Both UL’s Billy Napier and Nicholls State's Tim Rebowe understand the importance of family, friends and the most important things in life.

They’re also both competitive football coaches.

So when a huge storm like Hurricane Ida hits during football season, coaches are forced to multi-task.

Come 6 p.m. Saturday at Cajun Field, however, both the Ragin’ Cajuns and the Colonels will be focused on football.

“We’re going to get involved in the help in terms of Hurricane Ida,” Napier said. “Certainly Nicholls is, what went through, we’re going to be right in the middle of that when given the opportunity. I’m all about it.

“We’ve got to play a game Saturday night, but there are bigger picture things here that we understand. We certainly want to support them and be there for them at the same time.”

With that said, Napier’s spent all week trying to upgrade his team after a humbling 38-18 loss at Texas.

“Our kids are … we’re working hard to improve,” Napier said. “We’re excited to play, man. We’ve got to get better.

“Last week was not,” he added shaking his head. “We’ve got to get better. This Saturday night is our next opportunity.”

Meanwhile, Rebowe’s Colonels are also 0-1 after a 42-17 loss at Memphis, where Nicholls has stayed all week to practice in preparation for the Cajuns.

“Our kids have been really good,” Rebowe said. “They’ve handled the situation. We get on the bus and we go eat, then we go to practice and then we get back to the hotel.

“They’ve got air conditioning, they’re eating good and they’re playing a little football. So yes, they’re really hanging in there.”

Despite the huge hit the Thibodaux area took from Ida, Rebowe said the current plan is for the Colonels to play a home game in two weeks.

UL freshman wide receiver Kyren Lacy went to Thibodaux High and said he’s looking forward to the friendly side of hosting Nicholls on Saturday.

“I want everyone to come out because Thibodaux needs this too, just like Lafayette does,” Lacy said. “Great environment, Lafayette could help Thibodaux out while coming and making them feel like at home, because of what they’ve been through with Hurricane Ida. We just need a family atmosphere at Cajun Field Saturday.”

Rebowe spent 11 seasons as a UL assistant coach and has many friends in the area.

“Eleven good years,” Rebowe said. “I tell everybody, both of my kids graduated from Lafayette High. Usually you don’t get that in college football when you stay in one place that long. So very, very fortunate to have made a lot of good friends. I have a lot of good memories in that place.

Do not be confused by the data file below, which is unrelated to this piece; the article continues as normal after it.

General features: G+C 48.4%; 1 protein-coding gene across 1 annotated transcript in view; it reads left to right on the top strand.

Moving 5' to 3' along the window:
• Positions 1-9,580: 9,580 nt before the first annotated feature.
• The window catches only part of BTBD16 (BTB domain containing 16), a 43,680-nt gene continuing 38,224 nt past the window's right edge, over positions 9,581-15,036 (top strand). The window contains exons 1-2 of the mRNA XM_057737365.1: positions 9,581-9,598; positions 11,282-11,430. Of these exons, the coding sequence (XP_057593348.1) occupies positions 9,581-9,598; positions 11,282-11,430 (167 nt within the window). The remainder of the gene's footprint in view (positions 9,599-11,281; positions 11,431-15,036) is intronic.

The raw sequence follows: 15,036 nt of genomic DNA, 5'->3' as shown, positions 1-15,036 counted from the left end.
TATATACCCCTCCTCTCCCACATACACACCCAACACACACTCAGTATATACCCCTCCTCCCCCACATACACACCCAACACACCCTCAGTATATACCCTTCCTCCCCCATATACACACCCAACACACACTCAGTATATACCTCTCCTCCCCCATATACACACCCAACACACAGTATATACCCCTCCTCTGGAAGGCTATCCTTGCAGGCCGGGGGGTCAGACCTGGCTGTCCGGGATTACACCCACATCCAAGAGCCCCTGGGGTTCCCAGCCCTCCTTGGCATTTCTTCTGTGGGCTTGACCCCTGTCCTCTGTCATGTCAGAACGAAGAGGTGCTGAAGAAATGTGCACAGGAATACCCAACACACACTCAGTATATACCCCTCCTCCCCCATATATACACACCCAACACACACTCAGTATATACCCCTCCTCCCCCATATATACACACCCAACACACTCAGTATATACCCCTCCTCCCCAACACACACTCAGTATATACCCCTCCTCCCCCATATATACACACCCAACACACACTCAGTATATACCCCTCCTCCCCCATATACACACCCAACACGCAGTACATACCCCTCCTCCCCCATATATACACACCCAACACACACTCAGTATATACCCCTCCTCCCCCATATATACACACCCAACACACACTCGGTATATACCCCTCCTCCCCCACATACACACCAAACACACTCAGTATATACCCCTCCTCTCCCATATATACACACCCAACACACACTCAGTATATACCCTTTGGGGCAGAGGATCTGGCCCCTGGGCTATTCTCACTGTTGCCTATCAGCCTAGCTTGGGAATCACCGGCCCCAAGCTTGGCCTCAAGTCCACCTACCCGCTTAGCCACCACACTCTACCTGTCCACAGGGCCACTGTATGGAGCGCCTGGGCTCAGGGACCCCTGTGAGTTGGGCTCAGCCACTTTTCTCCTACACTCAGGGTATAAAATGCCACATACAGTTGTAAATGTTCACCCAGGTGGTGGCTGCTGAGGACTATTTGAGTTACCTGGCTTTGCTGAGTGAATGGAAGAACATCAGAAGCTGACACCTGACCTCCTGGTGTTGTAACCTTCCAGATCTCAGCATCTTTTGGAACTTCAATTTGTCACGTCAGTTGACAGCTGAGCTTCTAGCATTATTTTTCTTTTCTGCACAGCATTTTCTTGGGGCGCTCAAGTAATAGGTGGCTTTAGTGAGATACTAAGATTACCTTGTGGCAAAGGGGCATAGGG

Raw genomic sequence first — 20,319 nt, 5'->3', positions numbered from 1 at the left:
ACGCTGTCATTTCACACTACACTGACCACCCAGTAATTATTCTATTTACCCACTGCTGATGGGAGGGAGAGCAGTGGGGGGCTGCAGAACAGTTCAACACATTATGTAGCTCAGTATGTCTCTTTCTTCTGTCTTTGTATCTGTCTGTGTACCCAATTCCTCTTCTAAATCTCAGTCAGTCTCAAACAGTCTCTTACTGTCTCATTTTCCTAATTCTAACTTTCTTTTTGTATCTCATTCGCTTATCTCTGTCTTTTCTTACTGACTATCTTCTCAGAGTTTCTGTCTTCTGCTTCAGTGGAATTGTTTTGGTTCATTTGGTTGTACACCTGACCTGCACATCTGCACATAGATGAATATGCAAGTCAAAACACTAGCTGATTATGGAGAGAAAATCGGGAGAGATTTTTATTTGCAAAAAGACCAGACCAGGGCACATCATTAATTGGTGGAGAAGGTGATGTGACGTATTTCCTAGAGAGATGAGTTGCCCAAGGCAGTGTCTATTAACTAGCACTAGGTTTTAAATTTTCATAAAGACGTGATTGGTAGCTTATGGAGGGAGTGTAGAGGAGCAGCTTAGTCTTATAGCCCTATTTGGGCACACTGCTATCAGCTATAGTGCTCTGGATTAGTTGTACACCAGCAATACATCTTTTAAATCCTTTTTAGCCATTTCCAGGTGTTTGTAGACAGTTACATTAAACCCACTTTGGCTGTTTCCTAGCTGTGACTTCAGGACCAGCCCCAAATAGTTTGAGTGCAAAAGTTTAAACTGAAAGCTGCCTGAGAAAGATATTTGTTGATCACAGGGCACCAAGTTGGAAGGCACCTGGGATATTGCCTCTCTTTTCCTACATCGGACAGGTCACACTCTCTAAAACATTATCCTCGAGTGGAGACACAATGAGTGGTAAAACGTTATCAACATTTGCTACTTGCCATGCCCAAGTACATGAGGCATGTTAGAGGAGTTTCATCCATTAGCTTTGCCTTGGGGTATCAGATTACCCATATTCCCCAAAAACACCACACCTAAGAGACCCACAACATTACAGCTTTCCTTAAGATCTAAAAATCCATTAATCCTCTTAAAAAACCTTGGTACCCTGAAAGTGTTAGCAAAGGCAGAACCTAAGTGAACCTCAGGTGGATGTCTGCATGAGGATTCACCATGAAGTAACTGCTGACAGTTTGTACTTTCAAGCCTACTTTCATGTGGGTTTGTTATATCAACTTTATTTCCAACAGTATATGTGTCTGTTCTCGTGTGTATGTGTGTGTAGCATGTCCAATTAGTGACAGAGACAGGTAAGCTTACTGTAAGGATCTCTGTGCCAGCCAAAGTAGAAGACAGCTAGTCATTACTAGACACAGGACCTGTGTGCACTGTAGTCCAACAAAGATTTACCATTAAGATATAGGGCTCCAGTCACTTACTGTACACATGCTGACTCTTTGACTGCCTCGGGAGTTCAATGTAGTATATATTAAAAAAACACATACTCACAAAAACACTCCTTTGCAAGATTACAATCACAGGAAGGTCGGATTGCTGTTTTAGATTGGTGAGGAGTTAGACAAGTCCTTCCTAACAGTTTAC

“They understand that when it’s game week, it’s game week. We put that friendship aside for one week and we have to get after each other.”

Football-wise, both UL and Nicholls had difficulties tackling on defense last week.

“I think coaches are trying to be smart and trying to protect the players,” Rebowe said. “We were coming off a seven-game season in the spring, not just a spring practice. So you had to be smart (about tackling in practice). We were trying to be smart in fall camp and maybe not bang as much — not tackle to the ground as much.

“Then I think you get in that first game and you have the speed of the game hit you and you realize, ‘Hey, we’ve got to get some of these guys down.’ So hopefully, we’ll be a lot better in Week 2.”

Turnovers and penalties were also a major problem for the Colonels late in their spring season and Nicholls added 12 flags in the loss to Memphis.

For the Cajuns, the big emphasis this week is containing Nicholls quarterback Lindsey Scott, who passed for 194 yards and ran for 24 more last week.

“It’s absolutely a huge part in winning this game is containing the quarterback,” Napier said. “He’s a passer but more importantly in the read game and in the quarterback-design run game. He’s about 220 pounds, he’s extremely quick and elusive and he has finishing speed.”

Napier remembers recruiting Scott before coming to UL and Cajuns’ quarterback Levi Lewis has been friends with Scott since middle school.

In fact, Scott’s Zachary team owns a two-game winning streak over Lewis and Scotlandville.

“It’s always exciting going against him,” Lewis said. “He beat me the last couple times and I’ve been itching to get back at him.”

After only running the ball twice last week in Austin, Texas, perhaps Lewis will be more of a running threat in Game 2.

“For the most part, I felt like I was too relaxed in the pocket,” Lewis said after reviewing film. “I was too much of a pocket passer and not a dual-threat passer.”

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